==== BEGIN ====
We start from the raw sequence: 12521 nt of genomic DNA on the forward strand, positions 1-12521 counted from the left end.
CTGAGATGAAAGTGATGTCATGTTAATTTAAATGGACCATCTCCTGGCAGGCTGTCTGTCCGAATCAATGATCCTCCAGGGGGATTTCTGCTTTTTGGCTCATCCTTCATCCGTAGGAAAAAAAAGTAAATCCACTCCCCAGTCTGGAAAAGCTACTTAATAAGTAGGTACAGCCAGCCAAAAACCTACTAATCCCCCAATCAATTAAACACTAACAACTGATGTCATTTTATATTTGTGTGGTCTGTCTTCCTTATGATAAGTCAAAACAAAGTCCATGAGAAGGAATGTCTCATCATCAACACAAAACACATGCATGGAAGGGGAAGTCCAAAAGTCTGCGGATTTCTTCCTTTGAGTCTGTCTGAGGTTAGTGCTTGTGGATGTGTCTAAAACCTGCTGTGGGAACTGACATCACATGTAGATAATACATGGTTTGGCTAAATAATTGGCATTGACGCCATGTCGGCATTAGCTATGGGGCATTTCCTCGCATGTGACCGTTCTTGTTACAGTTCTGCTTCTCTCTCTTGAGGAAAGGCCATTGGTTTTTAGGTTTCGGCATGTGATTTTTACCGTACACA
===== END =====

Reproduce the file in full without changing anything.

We start from the raw sequence: 12521 nt of genomic DNA on the forward strand, positions 1-12521 counted from the left end.
CTGAGATGAAAGTGATGTCATGTTAATTTAAATGGACCATCTCCTGGCAGGCTGTCTGTCCGAATCAATGATCCTCCAGGGGGATTTCTGCTTTTTGGCTCATCCTTCATCCGTAGGAAAAAAAAGTAAATCCACTCCCCAGTCTGGAAAAGCTACTTAATAAGTAGGTACAGCCAGCCAAAAACCTACTAATCCCCCAATCAATTAAACACTAACAACTGATGTCATTTTATATTTGTGTGGTCTGTCTTCCTTATGATAAGTCAAAACAAAGTCCATGAGAAGGAATGTCTCATCATCAACACAAAACACATGCATGGAAGGGGAAGTCCAAAAGTCTGCGGATTTCTTCCTTTGAGTCTGTCTGAGGTTAGTGCTTGTGGATGTGTCTAAAACCTGCTGTGGGAACTGACATCACATGTAGATAATACATGGTTTGGCTAAATAATTGGCATTGACGCCATGTCGGCATTAGCTATGGGGCATTTCCTCGCATGTGACCGTTCTTGTTACAGTTCTGCTTCTCTCTCTTGAGGAAAGGCCATTGGTTTTTAGGTTTCGGCATGTGATTTTTACCGTACACA